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Enjay

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  1. I would prefer if they left out the baffle / secondary aperture to artificially stop down the lens at the short end. The whole point is that this property is added in addition, the glass for the brighter wide end is already there. Here is the secondary aperture in action: https://www.lensrentals.com/blog/2020/01/finally-the-nikon-z-24-70mm-f2-8-s-lens-teardown/ "There’s a cam that inserts into the zoom barrel, changing the size of this secondary aperture as you zoom." And without it, that lens would not be 24mm f/2.8 but something like 24mm f/2.0, without any other changes
  2. This is oversimplified of course - the effective entrance pupil, depending on the exact construction of the zoom (elements in front and back of the aperture), does change as you change focal length. That is what I called "magnification" of the aperture, as seen through the front lens. But not that much, which is why all these zooms have values like 3.5-5.6. A standard pro 24-70/2.8 zoom would definitely be something like a 2-2.8 if it wasn't for the said mechanism or additional light baffle, depending on the exact model. The f/2 would be soft and have strong vignetting, but it would
  3. Yes, but the aperture does not change its size by itself when you change focal length! Such a lens would be 50/50=f/1 at 50mm and 100/50=f/2 at 100mm. To keep that lens at f/2 so that it can be marketed as 50-100/2, the aperture has to close down to 25mm at the short end. This is done with a special double aperture mechanism that 1. closes down as you zoom out and 2. closes down more depending on what you set in the camera, firmware controlled. The first part is purely mechanical. You can see this on some strip-downs lensrentals.com have done. Detach the lens from the camera, zoom ou
  4. The brightness is equal, but only because there is a special aperture that closes down at the short end because otherwise the physical aperture size does not change while the focal length varies. With a 4x zoom, the same physical aperture is (relatively) 4x wider at the short end than the long end. Some of this is for technical reasons. A 4x zoom with let's say 1.4-5.6 would be very soft at the short end, and I'm not sure modern zoom designs have the same effective aperture at all focal lengths (the "aperture image" is magnified depending on the focal length). But the f-number definitely
  5. Have you guys ever considered that constant aperture zooms are also seriously crippled? They are really brighter at the short end, I would say by about 1 stop. The diaphragm starts to close as you zoom out. This is easily visible e.g. with the current RF 24-105/4L and also with my old Sigma 24-60/2.8. Speaking of which, I just compared the two lenses at 35mm f/5.6. The Sigma's performance, which came out in 2004 and was always much cheaper, is almost identical.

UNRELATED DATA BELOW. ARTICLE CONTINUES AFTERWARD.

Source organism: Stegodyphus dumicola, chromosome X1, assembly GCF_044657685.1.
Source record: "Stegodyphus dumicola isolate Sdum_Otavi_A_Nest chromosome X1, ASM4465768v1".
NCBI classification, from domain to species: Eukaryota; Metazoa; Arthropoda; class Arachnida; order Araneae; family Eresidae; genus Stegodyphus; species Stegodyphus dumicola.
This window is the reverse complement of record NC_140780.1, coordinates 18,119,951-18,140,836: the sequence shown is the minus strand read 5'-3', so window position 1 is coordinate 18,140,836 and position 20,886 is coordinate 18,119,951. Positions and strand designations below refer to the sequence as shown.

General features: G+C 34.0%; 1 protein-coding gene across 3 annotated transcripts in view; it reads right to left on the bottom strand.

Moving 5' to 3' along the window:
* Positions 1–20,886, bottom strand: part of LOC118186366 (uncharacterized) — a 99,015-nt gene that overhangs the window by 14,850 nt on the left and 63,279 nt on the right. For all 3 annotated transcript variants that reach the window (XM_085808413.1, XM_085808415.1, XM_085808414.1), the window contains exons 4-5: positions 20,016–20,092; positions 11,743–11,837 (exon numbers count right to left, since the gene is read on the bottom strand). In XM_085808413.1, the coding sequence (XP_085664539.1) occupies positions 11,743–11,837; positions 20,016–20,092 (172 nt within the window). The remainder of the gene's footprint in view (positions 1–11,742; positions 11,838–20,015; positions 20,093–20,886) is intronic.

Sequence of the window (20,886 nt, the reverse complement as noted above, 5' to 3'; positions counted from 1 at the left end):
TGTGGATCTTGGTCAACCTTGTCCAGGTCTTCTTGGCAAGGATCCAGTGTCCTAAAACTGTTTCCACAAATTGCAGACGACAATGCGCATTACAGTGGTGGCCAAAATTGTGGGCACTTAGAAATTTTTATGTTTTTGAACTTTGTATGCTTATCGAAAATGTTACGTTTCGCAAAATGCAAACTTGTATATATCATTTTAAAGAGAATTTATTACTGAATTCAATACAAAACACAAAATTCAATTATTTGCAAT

6. Says who? What from I read, you can take photos AND use the 1080 & cropped / non-HQ 4K modes (that are still way better than compressed to death YT videos) all day. Anything else especially concerning photos would be a first, and a huge failure. 4K+ streaming is still a joke anyway, all we are seeing is the higher bitrate services reserve. I have an interface traffic graph running at all times on my PC acting as a router, the bitrates are laughable. You could upconvert by at least one resolution step and probably no one would notice.. I guess the mistake Canon made was giving the
  7. Funny how this issue gets so much attention, but literally nobody complains about Canon charging 10% higher netto prices in the EUR/GBP zone compared to Yen/US$. They started that with the 5D 4. THAT is what kept me from buying the R5. Third party lens manufacturers like Sigma or Tamron actually have lower netto prices for many lenses here, it cannot be a general thing.
  8. The Canon I used to know since I bought my 350D in 2005 would not have included the "overheating" video modes or the H+ 12 FPS mode at all. Especially H+ is clearly a prototype style feature they would have omitted because it only works under very specific conditions.
  9. Well, this is what happens if you stop using the "cripple hammer" people often complained about, and simply offer what the hardware can do. 12 FPS H+ mode with mechanical shutter is also severely limited, check out page 452 of the manual. In most instances, the camera will deliver between 7 and 10 FPS. From a developer's point of view, Canon has included features once only available with hacked firmware like Magic Lantern. This is one of the factors that allowed the leap forward in performance. Personally I like this, because there are no arbitrary limits, but it is different
  10. The comparison with the car is funny. A lot of foreign (i.e. non-German) cars are known not to be what we call vollgasfest, "full-throttle proof", and will actually have their engine overheat after a while at maximum speed. Even some of our models theoretically have that problem, e.g. VW group models with the 6.0 W12 engine, but it is normally masked by the 155 mph speed governor.
  11. Where does it say that 4k/24p also overheats? The table specifically lists 4k/60p. 24p is limited to 29:59 recording time, sure, to avoid import taxes for video cameras. The camera could technically record longer.
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